le 11 octobre 2010
Following his acclaimed 'The Great Santini' and 'The Prince Of Tides' we have come to expect not only radiant prose but honesty and intriguing story telling from Pat Conroy. There is no disappointment whatsoever in his THE WATER IS WIDE, a memoir of the time he spent on a small South Carolina island attempting to teach the poorest of the poor who could neither read nor write. Making the task even more difficult was the fact that they spoke what is called Gullah, a type of Creole developed by the African American people living there.
On Yamacraw (a fictional name for the island where Conroy stayed) the living is credibly stark, tantamount perhaps to a third world country. The children have nothing - of course, no television, radio or anything. One might think of them as growing up in a cultural void. Yet they're hungry to learn, even almost hypnotized by Beethoven's Fifth symphony.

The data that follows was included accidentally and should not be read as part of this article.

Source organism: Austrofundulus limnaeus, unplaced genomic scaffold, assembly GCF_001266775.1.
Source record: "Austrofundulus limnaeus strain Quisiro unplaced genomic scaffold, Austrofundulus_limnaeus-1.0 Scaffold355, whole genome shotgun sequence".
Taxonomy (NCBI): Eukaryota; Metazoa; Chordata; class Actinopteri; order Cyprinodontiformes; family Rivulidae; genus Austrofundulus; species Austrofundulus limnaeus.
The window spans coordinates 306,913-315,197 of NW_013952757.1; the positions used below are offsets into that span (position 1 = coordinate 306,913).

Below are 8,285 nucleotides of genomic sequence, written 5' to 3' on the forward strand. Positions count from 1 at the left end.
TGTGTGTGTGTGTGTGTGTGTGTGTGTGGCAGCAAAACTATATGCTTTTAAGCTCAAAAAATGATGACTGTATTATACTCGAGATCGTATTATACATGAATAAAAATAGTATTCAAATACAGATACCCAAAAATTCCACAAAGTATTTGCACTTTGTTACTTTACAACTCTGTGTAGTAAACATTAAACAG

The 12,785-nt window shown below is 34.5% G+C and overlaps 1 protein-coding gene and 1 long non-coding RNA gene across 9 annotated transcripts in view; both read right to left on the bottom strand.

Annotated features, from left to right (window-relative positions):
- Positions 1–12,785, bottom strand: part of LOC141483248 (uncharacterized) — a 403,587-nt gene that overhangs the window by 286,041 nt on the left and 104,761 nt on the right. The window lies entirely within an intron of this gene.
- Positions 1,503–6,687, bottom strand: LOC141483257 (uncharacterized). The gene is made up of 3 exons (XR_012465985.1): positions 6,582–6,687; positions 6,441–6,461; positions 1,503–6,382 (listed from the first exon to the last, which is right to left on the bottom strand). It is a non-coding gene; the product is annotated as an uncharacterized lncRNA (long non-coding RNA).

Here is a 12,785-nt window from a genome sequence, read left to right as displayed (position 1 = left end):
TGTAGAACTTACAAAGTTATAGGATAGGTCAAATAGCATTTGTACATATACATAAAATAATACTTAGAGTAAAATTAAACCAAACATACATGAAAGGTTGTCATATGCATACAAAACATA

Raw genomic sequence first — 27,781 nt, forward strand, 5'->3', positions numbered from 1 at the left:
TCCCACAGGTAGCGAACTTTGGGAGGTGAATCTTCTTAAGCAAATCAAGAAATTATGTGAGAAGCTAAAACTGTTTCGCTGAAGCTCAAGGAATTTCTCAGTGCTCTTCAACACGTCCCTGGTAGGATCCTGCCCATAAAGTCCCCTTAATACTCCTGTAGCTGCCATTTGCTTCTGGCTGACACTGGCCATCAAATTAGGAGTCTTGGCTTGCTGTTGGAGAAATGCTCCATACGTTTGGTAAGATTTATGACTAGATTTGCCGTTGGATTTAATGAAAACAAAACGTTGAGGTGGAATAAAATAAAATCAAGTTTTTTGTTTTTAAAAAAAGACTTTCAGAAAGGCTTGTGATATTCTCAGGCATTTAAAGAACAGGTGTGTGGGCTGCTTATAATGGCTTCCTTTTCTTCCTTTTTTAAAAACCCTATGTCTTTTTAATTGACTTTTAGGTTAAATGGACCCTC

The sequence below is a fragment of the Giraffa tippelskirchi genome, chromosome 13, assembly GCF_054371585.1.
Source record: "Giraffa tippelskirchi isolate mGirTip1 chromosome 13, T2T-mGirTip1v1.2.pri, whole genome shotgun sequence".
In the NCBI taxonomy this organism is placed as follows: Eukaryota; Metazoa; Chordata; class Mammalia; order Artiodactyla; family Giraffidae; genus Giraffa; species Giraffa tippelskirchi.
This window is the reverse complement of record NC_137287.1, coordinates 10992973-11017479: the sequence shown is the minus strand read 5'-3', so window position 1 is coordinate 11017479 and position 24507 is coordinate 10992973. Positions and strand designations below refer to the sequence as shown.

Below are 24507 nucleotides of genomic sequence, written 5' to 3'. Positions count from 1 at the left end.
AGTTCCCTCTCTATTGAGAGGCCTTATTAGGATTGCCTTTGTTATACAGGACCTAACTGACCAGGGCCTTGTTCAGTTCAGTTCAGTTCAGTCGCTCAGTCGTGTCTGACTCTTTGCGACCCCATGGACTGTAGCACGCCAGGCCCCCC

Upon arriving on the island Conroy is met by the school teacher, Mrs. Brown, a martinet if there ever was one. Her teaching methods consist primarily of striking the children or delivering verbal insults. Obviously, her methods have not been successful, so Conroy tries a much different, more relaxed approach - chairs in a circle, walks together. Eventually, his methods win over not only the children but the island's residents as well. However, Mrs. Brown and school officials remains opposed to him.
Although in truth the island is much changed today THE WATER IS WIDE remains a heartwarming true story of what patience and understanding can accomplish. It is a poignant yet joyful look at our past.
- Gail Cooke